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Pollen tubes are one of the fastest growing eukaryotic cells. Rapid anisotropic growth is supported by highly active exocytosis and endocytosis at the plasma membrane, but the subcellular localization of these sites is unknown. To understand molecular processes involved in pollen tube growth, it is crucial to identify the sites of vesicle localization and(More)
Oscillatory growth of pollen tubes has been correlated with oscillatory influxes of the cations Ca(2+), H(+), and K(+). Using an ion-specific vibrating probe, a new circuit was identified that involves oscillatory efflux of the anion Cl(-) at the apex and steady influx along the tube starting at 12 microm distal to the tip. This spatial coupling of influx(More)
Pollen tube cell volume changes rapidly in response to perturbation of the extracellular osmotic potential. This report shows that specific phospholipid signals are differentially stimulated or attenuated during osmotic perturbations. Hypo-osmotic stress induces rapid increases in phosphatidic acid (PA). This response occurs starting at the addition of 25%(More)
The overall function of a cell is determined by its contingent of active signal transduction cascades interacting on multiple levels with metabolic pathways, cytoskeletal organization, and regulation of gene expression. Much work has been devoted to analysis of individual signalling cascades interacting with unique cellular targets. However, little is known(More)
Pollen tube growth is localized at the apex and displays oscillatory dynamics. It is thought that a balance between intracellular turgor pressure (hydrostatic pressure, reflected by the cell volume) and cell wall loosening is a critical factor driving pollen tube growth. We previously demonstrated that water flows freely into and out of the pollen tube(More)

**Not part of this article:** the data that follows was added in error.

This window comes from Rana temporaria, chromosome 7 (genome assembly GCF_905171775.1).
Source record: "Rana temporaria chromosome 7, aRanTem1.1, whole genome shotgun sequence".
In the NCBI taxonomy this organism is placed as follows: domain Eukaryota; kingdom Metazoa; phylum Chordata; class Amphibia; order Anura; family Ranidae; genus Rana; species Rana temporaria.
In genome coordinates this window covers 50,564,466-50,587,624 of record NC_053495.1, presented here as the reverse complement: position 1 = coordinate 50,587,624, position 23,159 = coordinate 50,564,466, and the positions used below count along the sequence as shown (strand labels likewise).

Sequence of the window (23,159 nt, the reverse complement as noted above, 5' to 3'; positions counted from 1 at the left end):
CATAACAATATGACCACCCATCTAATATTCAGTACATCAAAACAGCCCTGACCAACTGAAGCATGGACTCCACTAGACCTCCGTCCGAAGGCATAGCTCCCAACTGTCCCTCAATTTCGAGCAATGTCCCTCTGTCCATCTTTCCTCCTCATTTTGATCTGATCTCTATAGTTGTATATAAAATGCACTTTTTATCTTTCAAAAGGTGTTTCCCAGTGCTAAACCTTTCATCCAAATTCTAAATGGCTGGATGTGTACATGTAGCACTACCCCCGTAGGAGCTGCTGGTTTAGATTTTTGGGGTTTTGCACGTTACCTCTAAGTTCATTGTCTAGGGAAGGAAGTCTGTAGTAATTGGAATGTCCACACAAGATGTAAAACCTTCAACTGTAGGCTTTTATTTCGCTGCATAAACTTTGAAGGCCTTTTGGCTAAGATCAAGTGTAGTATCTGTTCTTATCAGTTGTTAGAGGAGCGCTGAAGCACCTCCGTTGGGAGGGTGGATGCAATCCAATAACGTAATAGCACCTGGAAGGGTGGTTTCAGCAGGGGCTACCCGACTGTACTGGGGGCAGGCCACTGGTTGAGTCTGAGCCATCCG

H(2)O is one of the most essential molecules for cellular life. Cell volume, osmolality and hydrostatic pressure are tightly controlled by multiple signaling cascades and they drive crucial cellular functions ranging from exocytosis and growth to apoptosis. Ion fluxes and cell shape restructuring induce asymmetries in osmotic potential across the plasma(More)
Scientific progress stimulates the evolution of models used to understand and conceptualize biological behaviors. The widely accepted cell wall model of pollen tube growth explains stochastic growth of the apical pectin wall, but fails to explain the mechanism driving oscillations in growth and cell signaling. Recent advances led to the formulation of a new(More)
The long-standing model of tip growth in pollen tubes considers that exocytosis and growth occur at the apex and that the pool of very small vesicles in the apical dome contains secretory (exocytic) vesicles. However, recent work on vesicle trafficking dynamics in tobacco pollen tubes shows that exocytosis occurs in the subapical region. Taking these and(More)
A coherent picture of pollen tube growth is beginning to emerge that couples ion dynamics with biochemical, biophysical and cytological processes in ordered and controlled feedback circuits that define the nature of polarized apical growth. It is a paradox, however, that complete understanding of the mechanical forces that drive cell elongation in this(More)